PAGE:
First, since this is a Genealogy-focused blog, let me tie Password Security to Genealogy. It's rather simple. As a Genealogist you probably have an account for at least one of the following:
- Your Bank
This is why some suggest The Only Secure Password is the One You Can't Remember.
Using software such as LastPass, KeePass, or 1Password, you can let the software remember all but one of your passwords. Each time you log into an account, the sofware will ask you for the master password, and then enter that particular website's password for you.
This seems to be a great solution, if you have one computer. All your passwords are stored encrypted on that one machine.
But I have:
- A computer at home
- One at work
- A BlackBerry
- An iPod.
- I occasionally house-sit for members of my family, and I may log into one of my accounts from their computers.
- When I'm at the library I may log on to one of their computers, because while I could use one of my mobile devices, I like the larger screen.
- I have been known to check my email on my friend's computers, though those days may be behind me now with the mobile devices.
And, of course, none of these help you with computers that aren't synched -- those at the home of a family member, a friend, or at the library.
Is it safe to write down all your passwords on a piece of paper?
I'm not an expert, but I think it depends upon who you think you are hiding the information from, and how it is written down.
If I had a piece of paper that looked like this:
A/R - Password1
FN - Password2
GB - Password3
GS - Passord4
F - Password5
T - Password6
G - Password7
AZ - Password8
A - Password9
B - Password10
P - Password11
I could record the passwords for all of the sites I listed above. I wouldn't put my name on it. I wouldn't include my usernames. If the piece of paper was left behind on the seat of a taxi, or at the library, and someone picked it up, what good would it do them? Even if a fellow genealogist picked it up, and figured out the code, without knowing whose it was it wouldn't be useful.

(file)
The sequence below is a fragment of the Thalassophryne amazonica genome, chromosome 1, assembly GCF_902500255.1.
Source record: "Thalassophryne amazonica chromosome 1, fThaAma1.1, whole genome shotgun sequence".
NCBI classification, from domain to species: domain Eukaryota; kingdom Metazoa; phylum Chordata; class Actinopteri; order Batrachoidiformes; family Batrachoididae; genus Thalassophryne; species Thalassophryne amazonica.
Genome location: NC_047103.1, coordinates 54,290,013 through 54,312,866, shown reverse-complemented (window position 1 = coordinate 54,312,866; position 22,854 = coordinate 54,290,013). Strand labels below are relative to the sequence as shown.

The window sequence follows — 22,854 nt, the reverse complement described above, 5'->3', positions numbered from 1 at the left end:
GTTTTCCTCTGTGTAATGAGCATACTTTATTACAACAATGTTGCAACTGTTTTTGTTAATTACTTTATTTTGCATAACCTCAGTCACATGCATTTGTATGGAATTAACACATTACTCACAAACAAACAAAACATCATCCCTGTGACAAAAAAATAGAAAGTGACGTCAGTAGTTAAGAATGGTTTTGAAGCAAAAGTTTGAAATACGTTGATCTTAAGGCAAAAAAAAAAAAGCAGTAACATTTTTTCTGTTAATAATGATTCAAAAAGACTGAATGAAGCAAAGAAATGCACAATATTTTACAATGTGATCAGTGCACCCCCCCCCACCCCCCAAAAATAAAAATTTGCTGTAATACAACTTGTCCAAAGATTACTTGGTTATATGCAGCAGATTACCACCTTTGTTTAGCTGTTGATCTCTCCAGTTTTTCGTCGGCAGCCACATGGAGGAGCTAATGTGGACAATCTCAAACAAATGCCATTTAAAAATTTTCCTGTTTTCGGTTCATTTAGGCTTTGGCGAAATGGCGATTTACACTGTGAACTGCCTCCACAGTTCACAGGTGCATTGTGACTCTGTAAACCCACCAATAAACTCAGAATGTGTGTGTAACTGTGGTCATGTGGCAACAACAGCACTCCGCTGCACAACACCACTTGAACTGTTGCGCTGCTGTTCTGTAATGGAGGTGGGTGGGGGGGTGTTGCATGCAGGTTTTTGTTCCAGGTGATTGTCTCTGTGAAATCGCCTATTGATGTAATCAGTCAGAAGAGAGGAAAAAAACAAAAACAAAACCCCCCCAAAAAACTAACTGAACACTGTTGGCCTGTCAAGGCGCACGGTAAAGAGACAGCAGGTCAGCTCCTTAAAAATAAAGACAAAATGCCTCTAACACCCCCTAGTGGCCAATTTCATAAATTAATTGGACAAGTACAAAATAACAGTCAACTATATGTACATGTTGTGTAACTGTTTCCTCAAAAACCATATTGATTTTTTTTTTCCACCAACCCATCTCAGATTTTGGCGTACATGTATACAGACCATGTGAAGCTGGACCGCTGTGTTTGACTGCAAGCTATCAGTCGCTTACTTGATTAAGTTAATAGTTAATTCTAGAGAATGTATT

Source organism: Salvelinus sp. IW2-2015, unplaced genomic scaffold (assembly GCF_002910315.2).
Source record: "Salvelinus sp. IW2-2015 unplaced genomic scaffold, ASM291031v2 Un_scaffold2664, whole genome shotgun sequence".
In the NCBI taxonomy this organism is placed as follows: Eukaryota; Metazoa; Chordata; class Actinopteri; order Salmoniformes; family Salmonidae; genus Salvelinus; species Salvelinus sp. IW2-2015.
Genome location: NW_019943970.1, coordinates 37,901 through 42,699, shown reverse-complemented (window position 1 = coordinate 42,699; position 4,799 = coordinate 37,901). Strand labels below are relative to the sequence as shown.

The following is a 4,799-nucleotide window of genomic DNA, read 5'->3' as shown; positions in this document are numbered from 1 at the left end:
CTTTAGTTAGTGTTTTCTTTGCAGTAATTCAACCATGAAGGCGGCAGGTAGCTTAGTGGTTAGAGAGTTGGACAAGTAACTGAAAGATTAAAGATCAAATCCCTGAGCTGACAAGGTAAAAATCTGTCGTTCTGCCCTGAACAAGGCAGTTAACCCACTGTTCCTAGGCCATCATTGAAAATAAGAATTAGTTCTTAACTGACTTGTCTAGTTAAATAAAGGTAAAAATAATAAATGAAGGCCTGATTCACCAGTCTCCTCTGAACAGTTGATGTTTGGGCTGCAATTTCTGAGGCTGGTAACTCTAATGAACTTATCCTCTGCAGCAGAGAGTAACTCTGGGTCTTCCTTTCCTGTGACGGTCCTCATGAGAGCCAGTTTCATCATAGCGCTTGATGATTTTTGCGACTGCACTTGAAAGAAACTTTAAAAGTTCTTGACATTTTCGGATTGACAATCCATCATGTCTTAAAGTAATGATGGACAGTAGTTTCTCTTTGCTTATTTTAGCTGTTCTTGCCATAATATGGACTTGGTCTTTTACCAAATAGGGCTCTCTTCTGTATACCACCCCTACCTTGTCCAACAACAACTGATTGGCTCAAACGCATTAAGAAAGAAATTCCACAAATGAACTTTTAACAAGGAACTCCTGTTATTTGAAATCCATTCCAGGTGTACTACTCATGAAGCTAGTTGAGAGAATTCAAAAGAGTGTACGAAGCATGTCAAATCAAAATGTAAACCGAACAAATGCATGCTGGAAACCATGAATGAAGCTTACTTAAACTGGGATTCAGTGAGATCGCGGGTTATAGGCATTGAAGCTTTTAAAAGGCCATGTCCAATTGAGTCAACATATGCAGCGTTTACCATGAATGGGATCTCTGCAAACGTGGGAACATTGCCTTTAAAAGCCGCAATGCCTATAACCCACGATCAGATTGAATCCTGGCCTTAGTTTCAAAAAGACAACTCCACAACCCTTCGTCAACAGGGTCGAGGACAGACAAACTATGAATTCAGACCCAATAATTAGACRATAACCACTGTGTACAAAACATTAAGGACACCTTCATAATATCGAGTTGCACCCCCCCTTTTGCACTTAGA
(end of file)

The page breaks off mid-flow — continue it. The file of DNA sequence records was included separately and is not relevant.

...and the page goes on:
If your spouse, or kid picked it up -- yes, they could figure it out. So if you have an issue of trust with someone in your household, this might not be a solution.
One possible compromise.
Use one of the Password Management systems for any website you are willing to limit your use to one computer (or more if you are willing to trust the synching software.) For the handful of websites you feel you need to be able to access on other computers, you can write those down on a piece of paper.
For example, I know the only websites that I access from my Blackberry are my email, and social networking accounts. So I could set up a LastPass, KeePass, or 1Password account using Wuala or SpiderSync for everything else, and still feel pretty secure.
So,whether you are creating one master password to control all your other passwords, or you are creating multiple passwords you will write down on a piece of paper, we are back to asking which passwords are the most secure. Not from your spouse or kid who might be able to guess that your password is G3n34l0gy! But from a computer hacker who knows nothing about you. Because unless you are somebody important, no one is going to be trying to hack your accounts specifically. You're only at risk if your password is one of the 'low hanging fruit' passwords the hackers find before they're satisfied.
Randall Munroe, webcartoonist for XKCD, isn't the first to suggest that Multi-Word Phrases are More Secure than Incomprehensible Gibberish.
Once the hacker has to resort to "brute strength" - that is, trying every possible combination of letters, numbers, and symbols - the length of the password matters more than anything else. Even if the characters are a series of periods, dashes, or spaces.
How Big is Your Haystack helps you compute the strength of a password.
A password such as:
D0g.......... (10 periods), according to this calculator, would take at least 100 centuries to crack using brute strength. (However, since How Big is Your Haystack mentions the D0g.......... password, it's advisable to use something else. You want your password to be unique.)
It is important to remember that some longer passwords might be tried before brute strength. If multiple word passwords become common, you can expect hackers to feed movie and book quotes into their databases. So the following passwords likely will not be secure:
- Help me, Obi-Wan Kenobi. You're my only hope.
- To be, or not to be, that is the question.
- Hello. My name is Inigo Montoya. You killed my father. Prepare to die.
- As you sow, so shall you reap.